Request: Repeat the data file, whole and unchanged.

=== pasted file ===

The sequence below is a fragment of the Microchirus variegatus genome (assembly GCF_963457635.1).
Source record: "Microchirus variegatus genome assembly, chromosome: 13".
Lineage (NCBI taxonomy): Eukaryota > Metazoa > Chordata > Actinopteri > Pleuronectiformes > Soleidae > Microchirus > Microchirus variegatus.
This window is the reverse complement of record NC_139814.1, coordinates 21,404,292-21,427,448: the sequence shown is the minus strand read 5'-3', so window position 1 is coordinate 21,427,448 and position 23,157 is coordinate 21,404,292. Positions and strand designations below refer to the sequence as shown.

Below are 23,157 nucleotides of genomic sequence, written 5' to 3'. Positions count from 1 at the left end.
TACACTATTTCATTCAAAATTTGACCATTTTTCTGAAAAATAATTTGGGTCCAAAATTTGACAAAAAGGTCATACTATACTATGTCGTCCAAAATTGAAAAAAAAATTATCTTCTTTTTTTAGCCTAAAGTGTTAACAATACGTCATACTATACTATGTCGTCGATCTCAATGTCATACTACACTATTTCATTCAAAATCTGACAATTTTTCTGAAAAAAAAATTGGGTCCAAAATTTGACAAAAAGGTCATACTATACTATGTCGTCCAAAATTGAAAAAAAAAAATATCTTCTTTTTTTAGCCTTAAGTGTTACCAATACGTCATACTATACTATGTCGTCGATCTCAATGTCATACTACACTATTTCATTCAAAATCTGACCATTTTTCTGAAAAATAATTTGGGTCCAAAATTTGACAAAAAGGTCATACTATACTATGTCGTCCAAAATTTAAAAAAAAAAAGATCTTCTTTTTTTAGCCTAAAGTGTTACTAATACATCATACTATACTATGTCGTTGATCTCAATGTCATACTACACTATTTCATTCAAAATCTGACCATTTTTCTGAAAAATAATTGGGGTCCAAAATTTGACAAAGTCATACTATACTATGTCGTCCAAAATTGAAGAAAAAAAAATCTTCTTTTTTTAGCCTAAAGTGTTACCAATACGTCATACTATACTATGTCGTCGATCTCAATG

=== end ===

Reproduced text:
The sequence below is a fragment of the Microchirus variegatus genome (assembly GCF_963457635.1).
Source record: "Microchirus variegatus genome assembly, chromosome: 13".
Lineage (NCBI taxonomy): Eukaryota > Metazoa > Chordata > Actinopteri > Pleuronectiformes > Soleidae > Microchirus > Microchirus variegatus.
This window is the reverse complement of record NC_139814.1, coordinates 21,404,292-21,427,448: the sequence shown is the minus strand read 5'-3', so window position 1 is coordinate 21,427,448 and position 23,157 is coordinate 21,404,292. Positions and strand designations below refer to the sequence as shown.

Below are 23,157 nucleotides of genomic sequence, written 5' to 3'. Positions count from 1 at the left end.
TACACTATTTCATTCAAAATTTGACCATTTTTCTGAAAAATAATTTGGGTCCAAAATTTGACAAAAAGGTCATACTATACTATGTCGTCCAAAATTGAAAAAAAAATTATCTTCTTTTTTTAGCCTAAAGTGTTAACAATACGTCATACTATACTATGTCGTCGATCTCAATGTCATACTACACTATTTCATTCAAAATCTGACAATTTTTCTGAAAAAAAAATTGGGTCCAAAATTTGACAAAAAGGTCATACTATACTATGTCGTCCAAAATTGAAAAAAAAAAATATCTTCTTTTTTTAGCCTTAAGTGTTACCAATACGTCATACTATACTATGTCGTCGATCTCAATGTCATACTACACTATTTCATTCAAAATCTGACCATTTTTCTGAAAAATAATTTGGGTCCAAAATTTGACAAAAAGGTCATACTATACTATGTCGTCCAAAATTTAAAAAAAAAAAGATCTTCTTTTTTTAGCCTAAAGTGTTACTAATACATCATACTATACTATGTCGTTGATCTCAATGTCATACTACACTATTTCATTCAAAATCTGACCATTTTTCTGAAAAATAATTGGGGTCCAAAATTTGACAAAGTCATACTATACTATGTCGTCCAAAATTGAAGAAAAAAAAATCTTCTTTTTTTAGCCTAAAGTGTTACCAATACGTCATACTATACTATGTCGTCGATCTCAATG